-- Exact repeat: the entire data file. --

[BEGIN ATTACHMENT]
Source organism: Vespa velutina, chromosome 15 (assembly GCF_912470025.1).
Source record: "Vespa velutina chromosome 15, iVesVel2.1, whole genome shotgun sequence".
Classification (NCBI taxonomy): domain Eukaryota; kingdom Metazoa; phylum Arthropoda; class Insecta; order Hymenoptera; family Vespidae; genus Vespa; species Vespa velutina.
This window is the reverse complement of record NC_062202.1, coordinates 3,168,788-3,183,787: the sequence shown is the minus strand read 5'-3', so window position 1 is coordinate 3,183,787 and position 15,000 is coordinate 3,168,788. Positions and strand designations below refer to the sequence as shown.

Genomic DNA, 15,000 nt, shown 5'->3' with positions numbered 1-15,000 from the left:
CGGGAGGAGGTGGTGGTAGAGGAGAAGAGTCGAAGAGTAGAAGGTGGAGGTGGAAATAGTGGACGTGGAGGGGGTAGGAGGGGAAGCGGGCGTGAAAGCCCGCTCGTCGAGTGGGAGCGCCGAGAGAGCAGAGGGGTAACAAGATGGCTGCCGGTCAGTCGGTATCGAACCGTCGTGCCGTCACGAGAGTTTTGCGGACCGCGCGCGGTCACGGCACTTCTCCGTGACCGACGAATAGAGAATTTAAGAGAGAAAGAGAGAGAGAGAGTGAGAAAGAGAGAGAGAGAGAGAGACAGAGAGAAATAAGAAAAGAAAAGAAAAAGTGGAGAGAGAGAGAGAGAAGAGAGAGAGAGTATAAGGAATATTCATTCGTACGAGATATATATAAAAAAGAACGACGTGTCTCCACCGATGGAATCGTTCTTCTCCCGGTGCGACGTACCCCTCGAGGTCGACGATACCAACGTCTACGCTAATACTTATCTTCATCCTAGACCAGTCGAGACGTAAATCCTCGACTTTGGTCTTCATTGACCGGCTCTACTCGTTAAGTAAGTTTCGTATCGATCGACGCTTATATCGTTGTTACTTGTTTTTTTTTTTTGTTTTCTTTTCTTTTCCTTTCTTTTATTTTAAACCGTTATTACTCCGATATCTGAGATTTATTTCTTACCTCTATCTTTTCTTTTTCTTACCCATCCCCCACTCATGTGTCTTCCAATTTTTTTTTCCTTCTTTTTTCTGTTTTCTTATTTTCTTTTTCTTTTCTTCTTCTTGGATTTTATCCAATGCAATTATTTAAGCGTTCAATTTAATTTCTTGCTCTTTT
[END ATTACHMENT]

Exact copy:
Source organism: Vespa velutina, chromosome 15 (assembly GCF_912470025.1).
Source record: "Vespa velutina chromosome 15, iVesVel2.1, whole genome shotgun sequence".
Classification (NCBI taxonomy): domain Eukaryota; kingdom Metazoa; phylum Arthropoda; class Insecta; order Hymenoptera; family Vespidae; genus Vespa; species Vespa velutina.
This window is the reverse complement of record NC_062202.1, coordinates 3,168,788-3,183,787: the sequence shown is the minus strand read 5'-3', so window position 1 is coordinate 3,183,787 and position 15,000 is coordinate 3,168,788. Positions and strand designations below refer to the sequence as shown.

Genomic DNA, 15,000 nt, shown 5'->3' with positions numbered 1-15,000 from the left:
CGGGAGGAGGTGGTGGTAGAGGAGAAGAGTCGAAGAGTAGAAGGTGGAGGTGGAAATAGTGGACGTGGAGGGGGTAGGAGGGGAAGCGGGCGTGAAAGCCCGCTCGTCGAGTGGGAGCGCCGAGAGAGCAGAGGGGTAACAAGATGGCTGCCGGTCAGTCGGTATCGAACCGTCGTGCCGTCACGAGAGTTTTGCGGACCGCGCGCGGTCACGGCACTTCTCCGTGACCGACGAATAGAGAATTTAAGAGAGAAAGAGAGAGAGAGAGTGAGAAAGAGAGAGAGAGAGAGAGACAGAGAGAAATAAGAAAAGAAAAGAAAAAGTGGAGAGAGAGAGAGAGAAGAGAGAGAGAGTATAAGGAATATTCATTCGTACGAGATATATATAAAAAAGAACGACGTGTCTCCACCGATGGAATCGTTCTTCTCCCGGTGCGACGTACCCCTCGAGGTCGACGATACCAACGTCTACGCTAATACTTATCTTCATCCTAGACCAGTCGAGACGTAAATCCTCGACTTTGGTCTTCATTGACCGGCTCTACTCGTTAAGTAAGTTTCGTATCGATCGACGCTTATATCGTTGTTACTTGTTTTTTTTTTTTGTTTTCTTTTCTTTTCCTTTCTTTTATTTTAAACCGTTATTACTCCGATATCTGAGATTTATTTCTTACCTCTATCTTTTCTTTTTCTTACCCATCCCCCACTCATGTGTCTTCCAATTTTTTTTTCCTTCTTTTTTCTGTTTTCTTATTTTCTTTTTCTTTTCTTCTTCTTGGATTTTATCCAATGCAATTATTTAAGCGTTCAATTTAATTTCTTGCTCTTTT